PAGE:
So, we got back in the car and drove straight to the emergency room at Children’s Healthcare of Atlanta.
Cause for concern
Luckily, we didn’t have to wait too long to be seen. And as soon as he was evaluated, the sense of urgency escalated even more. Thank God it did. By the time we got back to a room in the ER, little man’s heart was beating more than 180 beats per minutes (normal for his age is 80-130 BPMs) and he was taking close to 60 breaths per minute (normal for his age is 20-30 breaths per minute). Most concerning: His blood oxygen level was dipping into the low 80s (good is 95% and above; anything below 90% is concerning).
The ER staff got him hooked up to oxygen and tried a few albuterol treatments, which had little to no effect (we learned this was actually good news, because it indicated he didn’t have undiagnosed asthma). At that point, the doctor told us our chances of not spending the night in the hospital were 10-15%. What they needed to determine was how much oxygen support he needed, and that would be the deciding factor between admitting him to a “floor” (regular) room or the pediatric ICU.
While we worked to figure that out, a test for 15 respiratory viruses (including Covid-19) came back positive for two: rhinovirus and parainfluenza. While usually not a big deal, this double whammy resulted in our son developing bronchiolitis — “a common lung infection in young children and infants,” according to the Mayo Clinic. “Most children get better with care at home. A small percentage of children require hospitalization.”
Thankfully, a chest X-ray came back negative for pneumonia.
The low-flow oxygen didn’t help at all, and we were quickly reaching the upper limits of high-flow oxygen support. Shortly after midnight, the ER staff wheeled us up to the pediatric ICU on a gurney, my son half asleep on my chest.
Not all heroes wear capes
We arrived in the ICU to find a team of doctors, nurses and a respiratory therapist waiting for us. I handed my son to them, and they laid him down in a crib to hook him up to a device called a RAM — basically the most significant form of non-invasive oxygen support before needing to be sedated.
Since he was not sedated, he needed to be pinned down and held still while they positioned the cannula in his nose and taped the tubing to his face. A feeding tube also needed to be inserted because you’re unable to eat while receiving this level of oxygen support.
Somewhere amid all screaming and crying, I felt myself about to throw up or pass out, so I stepped to the back of the room to sit down. I knew they were helping him; I just couldn’t bring myself to watch.
Thank God he’s so young, I thought, that when this is all over, he won’t remember any of it.
Once he had finally settled down and fallen asleep, my husband went to run home and grab our toothbrushes, my contact lens case and — most importantly — some toys and books that would help little man feel more comfortable during his hospital stay. We were told to expect to be there a week, based on the typical trajectory of these illnesses. We were also warned that they usually peak between days 3-5, so things could still get worse.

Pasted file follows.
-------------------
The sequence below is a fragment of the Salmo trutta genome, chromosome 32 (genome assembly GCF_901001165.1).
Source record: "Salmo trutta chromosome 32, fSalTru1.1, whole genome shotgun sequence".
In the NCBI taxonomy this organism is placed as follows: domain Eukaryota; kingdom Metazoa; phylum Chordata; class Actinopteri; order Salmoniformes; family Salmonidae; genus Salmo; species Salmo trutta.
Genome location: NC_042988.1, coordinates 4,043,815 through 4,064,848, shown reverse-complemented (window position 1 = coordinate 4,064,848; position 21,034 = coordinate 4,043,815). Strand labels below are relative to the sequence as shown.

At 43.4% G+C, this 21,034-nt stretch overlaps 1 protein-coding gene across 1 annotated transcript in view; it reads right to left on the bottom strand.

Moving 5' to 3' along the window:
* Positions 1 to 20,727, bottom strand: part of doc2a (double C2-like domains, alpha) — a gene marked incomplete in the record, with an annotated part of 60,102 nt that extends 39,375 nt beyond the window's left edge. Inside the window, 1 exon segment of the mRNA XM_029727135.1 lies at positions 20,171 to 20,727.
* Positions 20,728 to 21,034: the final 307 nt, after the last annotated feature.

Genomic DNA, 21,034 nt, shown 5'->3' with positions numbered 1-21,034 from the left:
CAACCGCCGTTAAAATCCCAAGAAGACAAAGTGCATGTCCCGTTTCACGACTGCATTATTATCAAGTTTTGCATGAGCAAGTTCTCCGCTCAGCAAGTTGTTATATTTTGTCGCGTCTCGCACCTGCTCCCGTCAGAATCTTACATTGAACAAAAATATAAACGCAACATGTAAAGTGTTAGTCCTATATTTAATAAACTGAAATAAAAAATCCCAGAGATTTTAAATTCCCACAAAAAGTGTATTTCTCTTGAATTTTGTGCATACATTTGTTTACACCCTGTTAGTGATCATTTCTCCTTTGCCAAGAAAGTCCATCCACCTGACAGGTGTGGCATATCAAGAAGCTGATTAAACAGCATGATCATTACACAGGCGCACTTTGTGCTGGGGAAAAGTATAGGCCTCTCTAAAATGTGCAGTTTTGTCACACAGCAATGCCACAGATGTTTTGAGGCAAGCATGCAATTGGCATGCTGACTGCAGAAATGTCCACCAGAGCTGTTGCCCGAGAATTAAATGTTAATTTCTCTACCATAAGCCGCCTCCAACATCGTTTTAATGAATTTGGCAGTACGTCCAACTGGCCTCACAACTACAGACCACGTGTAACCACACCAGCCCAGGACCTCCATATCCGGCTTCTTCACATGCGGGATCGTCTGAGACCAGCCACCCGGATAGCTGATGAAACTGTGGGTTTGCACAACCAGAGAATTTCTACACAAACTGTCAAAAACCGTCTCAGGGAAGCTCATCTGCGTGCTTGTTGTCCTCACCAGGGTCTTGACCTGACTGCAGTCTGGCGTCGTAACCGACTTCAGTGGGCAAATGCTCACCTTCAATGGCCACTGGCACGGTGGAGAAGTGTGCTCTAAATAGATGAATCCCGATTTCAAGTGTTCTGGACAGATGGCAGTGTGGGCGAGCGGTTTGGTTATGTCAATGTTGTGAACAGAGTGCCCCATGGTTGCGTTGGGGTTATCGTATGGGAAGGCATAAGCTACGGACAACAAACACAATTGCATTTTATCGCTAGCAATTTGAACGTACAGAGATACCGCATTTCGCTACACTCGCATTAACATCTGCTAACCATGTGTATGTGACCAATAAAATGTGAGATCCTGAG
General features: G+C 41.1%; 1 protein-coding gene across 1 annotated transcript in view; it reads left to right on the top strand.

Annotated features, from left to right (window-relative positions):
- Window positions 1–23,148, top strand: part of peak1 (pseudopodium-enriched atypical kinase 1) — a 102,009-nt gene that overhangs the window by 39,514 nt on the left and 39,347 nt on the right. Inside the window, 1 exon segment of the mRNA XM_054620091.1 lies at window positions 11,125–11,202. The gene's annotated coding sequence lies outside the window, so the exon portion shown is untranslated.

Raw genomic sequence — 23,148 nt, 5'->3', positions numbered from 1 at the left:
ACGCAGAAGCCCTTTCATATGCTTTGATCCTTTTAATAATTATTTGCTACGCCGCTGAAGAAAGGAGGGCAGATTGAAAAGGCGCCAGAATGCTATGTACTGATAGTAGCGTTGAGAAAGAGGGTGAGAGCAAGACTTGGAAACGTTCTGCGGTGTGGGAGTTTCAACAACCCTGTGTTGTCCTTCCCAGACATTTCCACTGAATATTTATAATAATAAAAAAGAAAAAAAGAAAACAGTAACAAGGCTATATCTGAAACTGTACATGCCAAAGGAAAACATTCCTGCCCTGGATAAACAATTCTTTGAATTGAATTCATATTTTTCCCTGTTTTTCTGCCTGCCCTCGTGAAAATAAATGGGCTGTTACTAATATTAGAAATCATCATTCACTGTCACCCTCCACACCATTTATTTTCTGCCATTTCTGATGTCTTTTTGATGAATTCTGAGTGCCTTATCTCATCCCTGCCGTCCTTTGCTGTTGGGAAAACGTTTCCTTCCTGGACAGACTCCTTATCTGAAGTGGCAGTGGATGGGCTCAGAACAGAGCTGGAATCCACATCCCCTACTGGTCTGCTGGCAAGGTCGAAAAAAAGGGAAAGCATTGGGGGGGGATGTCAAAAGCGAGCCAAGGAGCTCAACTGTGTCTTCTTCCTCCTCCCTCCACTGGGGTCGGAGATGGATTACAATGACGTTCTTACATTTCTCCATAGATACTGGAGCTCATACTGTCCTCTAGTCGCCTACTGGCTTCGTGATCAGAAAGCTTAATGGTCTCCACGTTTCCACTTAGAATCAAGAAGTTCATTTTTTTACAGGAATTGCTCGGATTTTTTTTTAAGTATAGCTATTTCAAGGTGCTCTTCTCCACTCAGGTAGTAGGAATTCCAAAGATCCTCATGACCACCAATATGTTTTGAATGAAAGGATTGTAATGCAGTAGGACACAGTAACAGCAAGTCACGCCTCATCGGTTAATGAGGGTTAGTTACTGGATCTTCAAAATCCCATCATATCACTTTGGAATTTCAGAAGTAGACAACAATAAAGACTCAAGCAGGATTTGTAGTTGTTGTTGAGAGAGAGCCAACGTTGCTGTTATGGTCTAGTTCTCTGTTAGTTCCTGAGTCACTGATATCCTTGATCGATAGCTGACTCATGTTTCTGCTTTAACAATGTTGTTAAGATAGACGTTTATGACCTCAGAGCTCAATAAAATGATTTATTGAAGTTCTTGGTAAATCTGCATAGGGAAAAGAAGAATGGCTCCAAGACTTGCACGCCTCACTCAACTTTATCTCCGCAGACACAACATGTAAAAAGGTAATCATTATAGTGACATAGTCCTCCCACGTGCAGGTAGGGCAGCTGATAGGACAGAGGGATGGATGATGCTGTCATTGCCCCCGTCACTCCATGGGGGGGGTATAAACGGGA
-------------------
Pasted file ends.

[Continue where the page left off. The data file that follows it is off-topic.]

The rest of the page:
I stood over my son’s bed, machines whirring and beeping next to me, unable to believe where our day had ended up. I was anxious and terrified, but also grateful and at peace, knowing he was receiving care from an extraordinary team of caregivers.
Now in the room just the two of us, I started to quietly sing “Raining Tacos,” one of my son’s favorite silly songs: “It’s raining tacos / from out of the sky / tacos, no need to ask why / just open your mouth and close your eyes / it’s raining tacos.” That’s as far as I made it before I started sobbing.
Would we ever sing and dance to this song again? Would he ever make it out of the ICU? And if he did, would there be any long-term effects of his illness?
What transpired were five excruciating days and nights for all of us: constant poking and prodding, watching and waiting, and — worst of all — deep suction every few hours to remove the mucus stuck in his airways, so he could begin to breathe on his own again. And this was for a case that ultimately did not get worse, as doctors suggested it might.
Every single person who entered our little one-room universe that week wore a mask and disposable yellow gowns, to protect themselves from contracting a respiratory illness. But while one of the nurses tried to make my son laugh by telling him the gown made her look like Big Bird, I swear it looked more like a superhero cape to me.
During my darkest, sleep-deprived moments, I wondered what would’ve happened had we left for vacation and been driving through rural Georgia when things took a turn for the worse. I wondered if we’d made a mistake by not bringing him to the hospital a day earlier. And, of course, I questioned whether we made the right decision to send him to daycare, which is almost certainly where he contracted the two viruses that knocked him out.